Courtesy Reuters

An Elegy for Journalism?

The Colorful Past and Uncertain Future of Foreign Reporting

In This Review

Losing the News: The Future of the News That Feeds Democracy
By Alex S. Jones
Oxford University Press, 2009
234 pp. $24.95
Purchase
Journalism's Roving Eye: A History of American Foreign Reporting
By John Maxwell Hamilton
Louisiana State University Press, 2009
655 pp. $45.00
Purchase

The twenty-first century has been a traumatic one for journalism. Changes in how people consume news, combined with the great recession of 2007-9 and the business equivalent of reckless driving by some proprietors (such as the real estate mogul Sam Zell's steering the Tribune Company into bankruptcy), have produced an era that in retrospect will seem, at best, severely chastening and, at worst, catastrophic.

In Losing the News, Alex Jones, who won a Pulitzer Prize while at The New York Times and is now director of the Joan Shorenstein Center on the Press, Politics and Public Policy at Harvard University, addresses how the rise of the Internet and the precipitous decline in advertising have left print journalism, especially big-city newspapers, in desperate straits. Jones' book is a cri de coeur. John Maxwell Hamilton's Journalism's Roving Eye, meanwhile, is a prodigious account of a specific form of newsgathering -- foreign correspondence -- that has long been buffeted by pressures to cut costs and waning public interest in what happens abroad, even before the more recent challenges posed by the Internet. Journalism has a raffish and colorful past, but the annals of foreign reporting are particularly suited to the storytelling that Hamilton provides. His book is an expansive narrative that also underscores serious questions about what is happening now.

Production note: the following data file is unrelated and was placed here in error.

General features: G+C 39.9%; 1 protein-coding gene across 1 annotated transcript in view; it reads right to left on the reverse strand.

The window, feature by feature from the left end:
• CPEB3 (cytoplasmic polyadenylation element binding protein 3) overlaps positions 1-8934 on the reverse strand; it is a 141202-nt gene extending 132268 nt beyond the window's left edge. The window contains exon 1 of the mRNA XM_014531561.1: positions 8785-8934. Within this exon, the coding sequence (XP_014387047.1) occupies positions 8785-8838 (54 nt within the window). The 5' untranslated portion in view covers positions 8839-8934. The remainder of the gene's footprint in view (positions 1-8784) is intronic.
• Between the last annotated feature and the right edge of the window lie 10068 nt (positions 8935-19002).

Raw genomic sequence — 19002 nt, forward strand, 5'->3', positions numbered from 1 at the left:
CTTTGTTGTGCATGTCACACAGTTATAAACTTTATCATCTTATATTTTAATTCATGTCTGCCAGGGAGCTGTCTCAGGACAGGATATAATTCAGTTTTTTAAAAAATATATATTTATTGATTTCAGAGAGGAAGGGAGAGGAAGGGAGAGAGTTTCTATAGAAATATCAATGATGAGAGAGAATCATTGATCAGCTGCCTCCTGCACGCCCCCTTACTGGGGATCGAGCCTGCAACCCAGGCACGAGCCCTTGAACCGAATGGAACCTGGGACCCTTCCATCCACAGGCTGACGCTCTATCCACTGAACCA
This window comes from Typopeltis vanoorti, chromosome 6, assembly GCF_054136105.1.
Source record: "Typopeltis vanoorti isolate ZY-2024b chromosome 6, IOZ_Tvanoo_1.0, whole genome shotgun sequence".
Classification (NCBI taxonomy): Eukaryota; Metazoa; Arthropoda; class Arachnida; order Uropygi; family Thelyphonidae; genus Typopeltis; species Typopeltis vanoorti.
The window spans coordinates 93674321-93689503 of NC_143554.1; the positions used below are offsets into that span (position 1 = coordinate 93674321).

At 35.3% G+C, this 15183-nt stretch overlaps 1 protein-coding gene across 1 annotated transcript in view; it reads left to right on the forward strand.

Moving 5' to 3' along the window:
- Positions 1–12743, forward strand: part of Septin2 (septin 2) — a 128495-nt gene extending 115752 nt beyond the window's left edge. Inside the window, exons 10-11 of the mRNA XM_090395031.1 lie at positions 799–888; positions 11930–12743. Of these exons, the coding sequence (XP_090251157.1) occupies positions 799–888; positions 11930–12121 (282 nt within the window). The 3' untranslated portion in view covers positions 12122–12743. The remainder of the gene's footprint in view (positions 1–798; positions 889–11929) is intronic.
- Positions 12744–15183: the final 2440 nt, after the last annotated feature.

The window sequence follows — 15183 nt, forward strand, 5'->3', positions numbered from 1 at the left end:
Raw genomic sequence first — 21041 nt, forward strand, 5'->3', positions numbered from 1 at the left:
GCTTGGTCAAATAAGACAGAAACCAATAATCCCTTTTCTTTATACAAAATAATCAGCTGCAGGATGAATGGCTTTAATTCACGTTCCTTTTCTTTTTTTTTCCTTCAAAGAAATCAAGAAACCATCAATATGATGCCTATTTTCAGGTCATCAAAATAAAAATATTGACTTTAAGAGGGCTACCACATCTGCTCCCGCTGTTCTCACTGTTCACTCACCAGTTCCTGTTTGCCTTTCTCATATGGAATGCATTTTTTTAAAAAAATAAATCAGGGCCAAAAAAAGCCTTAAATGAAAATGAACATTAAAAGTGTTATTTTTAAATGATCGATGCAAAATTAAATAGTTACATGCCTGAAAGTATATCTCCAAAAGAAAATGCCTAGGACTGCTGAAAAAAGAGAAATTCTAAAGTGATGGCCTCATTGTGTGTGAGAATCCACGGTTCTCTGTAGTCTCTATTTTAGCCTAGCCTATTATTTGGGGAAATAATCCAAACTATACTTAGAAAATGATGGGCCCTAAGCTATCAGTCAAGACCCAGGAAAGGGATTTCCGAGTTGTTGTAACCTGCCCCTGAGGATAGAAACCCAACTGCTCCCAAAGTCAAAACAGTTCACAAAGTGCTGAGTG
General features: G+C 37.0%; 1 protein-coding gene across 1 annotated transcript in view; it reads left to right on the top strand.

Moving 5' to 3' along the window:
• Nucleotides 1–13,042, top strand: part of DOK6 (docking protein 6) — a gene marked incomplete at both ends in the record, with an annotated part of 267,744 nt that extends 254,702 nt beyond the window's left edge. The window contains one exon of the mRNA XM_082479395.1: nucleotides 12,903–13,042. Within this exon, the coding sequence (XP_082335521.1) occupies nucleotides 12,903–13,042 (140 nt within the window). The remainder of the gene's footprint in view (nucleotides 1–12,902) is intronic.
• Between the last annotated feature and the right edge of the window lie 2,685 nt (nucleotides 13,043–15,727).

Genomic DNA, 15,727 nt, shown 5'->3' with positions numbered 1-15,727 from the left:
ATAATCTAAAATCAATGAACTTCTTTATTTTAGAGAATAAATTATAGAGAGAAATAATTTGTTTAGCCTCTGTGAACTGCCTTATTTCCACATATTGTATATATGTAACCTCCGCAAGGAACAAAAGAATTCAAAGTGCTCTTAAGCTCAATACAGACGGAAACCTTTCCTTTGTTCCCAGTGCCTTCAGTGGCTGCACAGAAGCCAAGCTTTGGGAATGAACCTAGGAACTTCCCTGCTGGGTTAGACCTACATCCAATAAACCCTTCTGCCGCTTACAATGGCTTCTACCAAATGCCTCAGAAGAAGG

Journalism is the craft of newsgathering. Over time, it has evolved to encompass a set of standards and practices that make it -- when it is done well -- a reliable provider of facts and interpretation. Anyone can report what he sees happening around him, but there is a premium on the experienced judgment of professional writers and editors. And this is what is at stake today.

For all its shortcomings and excesses, journalism is an essential -- even indispensable -- element of any functioning democracy. Traditionally, society's other great estates -- government, education, medicine, the arts -- have had a revenue model based on taxes, fees, insurance, or philanthropy. Journalism, however, has been

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